Apartment complex broken gas line results in a major fire
Regulated industry sector: Gas - Natural gas system
Injury description: NA
Injury rating: None
Damage description: Fire damage to one suite, moderate damage to building exterior and roof. Total loss of one fireplace. Fire suppression efforts caused water damage to a significant portion of the building
Damage rating: Major
Incident rating: Major
A broken gas line serving a fireplace resulted in a major fire in a 4th floor suite of a 4 story apartment complex
Site, system and components
A large 4 story apartment complex incorporates a natural gas system that serves fireplaces contained in each suite of the building. The natural gas system consists of regulators, black iron pipe, copper tubing. The gas system energizes a natural draft, standing pilot fireplaces. The natural gas supply is connected to each fireplace via a black iron pipe, isolation valve and copper tubing. The fireplaces incorporate a gas valve and standing pilot. The exhaust gasses are carried to the outside via a metallic vent.
The black iron pipe serving the suite in question consists of a horizontal length of ½ inch pipe and a 90 degree elbow fitting that connects to the common vertical gas riser. The black iron pipe is threaded and screwed together. The pipe enters the fireplace through a small access opening in the fireplace shell, where it connects to a gas valve and a length of copper tubing. When installed correctly the horizontal pipe entering the access opening would be oriented in the centre.
The building in question was built in 1989 has been settling over time putting strain on the black iron natural gas piping located throughout the building. The strain on a horizontal section of pipe serving a gas fireplace eventually caused the pipe to break, releasing a significant amount of gas into the fireplace cavity. The standing pilot on the fireplace provided a ready source of ignition that resulted in a fire that burned behind the fireplace cavity before making its way to the roofline, causing major damage to the suite and roof.
Facts and evidence
-There is evidence that the building is settling on a downward angle towards the affected suite. This is supported by visible stress fractures found throughout the building. A 2 foot level placed in the common hallway indicated a ¼ inch per foot downward grade towards the affected suite. This downward grade was found to be consistent on each floor of the 4 story building and for the length of the hallway. (photo 5)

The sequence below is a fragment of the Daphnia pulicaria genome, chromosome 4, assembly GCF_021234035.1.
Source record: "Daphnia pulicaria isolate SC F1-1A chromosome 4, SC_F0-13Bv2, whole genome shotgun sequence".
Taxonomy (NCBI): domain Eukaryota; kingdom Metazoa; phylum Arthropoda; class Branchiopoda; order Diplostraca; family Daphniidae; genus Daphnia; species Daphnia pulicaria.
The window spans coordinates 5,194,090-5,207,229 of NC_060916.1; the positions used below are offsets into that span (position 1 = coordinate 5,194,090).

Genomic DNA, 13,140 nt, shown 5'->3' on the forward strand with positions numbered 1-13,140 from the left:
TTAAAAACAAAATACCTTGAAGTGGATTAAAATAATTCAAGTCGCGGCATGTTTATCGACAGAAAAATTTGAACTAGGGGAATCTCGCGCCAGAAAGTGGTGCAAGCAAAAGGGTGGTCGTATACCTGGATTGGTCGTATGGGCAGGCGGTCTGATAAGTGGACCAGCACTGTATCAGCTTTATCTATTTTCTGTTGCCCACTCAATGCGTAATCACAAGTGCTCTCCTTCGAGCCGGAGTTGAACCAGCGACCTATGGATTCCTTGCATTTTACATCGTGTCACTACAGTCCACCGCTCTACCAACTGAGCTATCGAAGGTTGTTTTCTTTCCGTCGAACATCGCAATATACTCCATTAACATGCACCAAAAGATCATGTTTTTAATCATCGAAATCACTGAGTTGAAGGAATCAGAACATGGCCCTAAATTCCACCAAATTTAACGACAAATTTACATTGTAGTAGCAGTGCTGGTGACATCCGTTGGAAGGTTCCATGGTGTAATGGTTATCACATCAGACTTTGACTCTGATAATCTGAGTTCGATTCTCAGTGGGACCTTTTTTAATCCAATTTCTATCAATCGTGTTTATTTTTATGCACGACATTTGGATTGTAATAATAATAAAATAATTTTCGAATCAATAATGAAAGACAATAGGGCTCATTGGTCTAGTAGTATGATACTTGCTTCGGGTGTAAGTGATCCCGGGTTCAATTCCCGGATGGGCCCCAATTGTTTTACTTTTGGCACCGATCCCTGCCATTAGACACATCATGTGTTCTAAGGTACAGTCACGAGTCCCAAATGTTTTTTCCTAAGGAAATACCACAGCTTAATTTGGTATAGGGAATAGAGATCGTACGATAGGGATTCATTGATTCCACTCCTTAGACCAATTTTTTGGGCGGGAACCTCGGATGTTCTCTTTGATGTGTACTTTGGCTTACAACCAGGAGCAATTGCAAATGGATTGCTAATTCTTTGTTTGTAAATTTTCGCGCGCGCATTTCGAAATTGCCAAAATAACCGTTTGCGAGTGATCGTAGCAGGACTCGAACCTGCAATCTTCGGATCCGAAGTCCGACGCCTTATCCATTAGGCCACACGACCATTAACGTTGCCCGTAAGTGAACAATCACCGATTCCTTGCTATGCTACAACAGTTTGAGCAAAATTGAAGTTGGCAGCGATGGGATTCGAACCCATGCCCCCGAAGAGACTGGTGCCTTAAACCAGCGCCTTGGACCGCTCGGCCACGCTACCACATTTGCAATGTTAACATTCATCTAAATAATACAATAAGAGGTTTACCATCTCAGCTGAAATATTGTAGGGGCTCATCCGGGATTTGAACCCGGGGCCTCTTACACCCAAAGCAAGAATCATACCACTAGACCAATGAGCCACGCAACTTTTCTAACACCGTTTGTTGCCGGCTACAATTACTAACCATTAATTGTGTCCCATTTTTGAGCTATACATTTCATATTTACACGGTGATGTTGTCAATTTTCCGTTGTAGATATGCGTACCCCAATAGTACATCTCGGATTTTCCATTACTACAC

-The building is located on the shore of a body of water. The angle of the downward slope is in the direction of the shoreline.
-The isolation valve connected to the pipe was found to be in direct contact with the top of the access opening of the fireplace surround providing a point of strain capable of breaking the pipe. (photo 2)
-The break in the pipe occurred at the location of a thread, a weak point in the integrity of the pipe. (photo 1)
-Upon investigation the horizontal length of black iron pipe connected to the 90 degree elbow fitting that served the fireplace in question was found to be on a downward angle, (approximately 75 degrees). Upon further examination a hole/fracture on the threads of the pipe was found.(photo 1)
-The Fortis technician who arrived on scene with the first responders performed a leak test on the horizontal pipe in question and found evidence of a leak
-The fireplace in question incorporates a standing pilot (source of ignition) in close proximity to the location of the leak. (photo 4)
-Statement from the tenant who witnessed the event corroborates that the fireplace was the source of ignition and the genesis of the fire was in the fireplace cavity
-The adjacent suite revealed a similar pipe and fireplace configuration to the affected suite. The valve in this case was pressed tight against the top of the access opening, placing strain on the pipe and 90 degrees elbow connected to the riser. (photo 6)
-Other suites observed in the building showed the horizontal pipe entering the fireplace access opening to be at different locations in terms of its orientation within the access opening
Causes and contributing factors
The incident is very likely the result of building settling putting strain on the gas system. The strain over time was significant enough to cause a horizontal piece of gas pipe to break and release a large amount of raw gas into the fireplace cavity where a ready source of ignition was present.
The configuration of the gas riser system contributed to the incident in that the horizontal section of pipe entering the access opening in the fireplace was installed in close proximity to the top of the access opening as opposed to the centre. Because the section of pipe had been installed close to the top of the opening there was little buffer room between the pipe and the top of the access.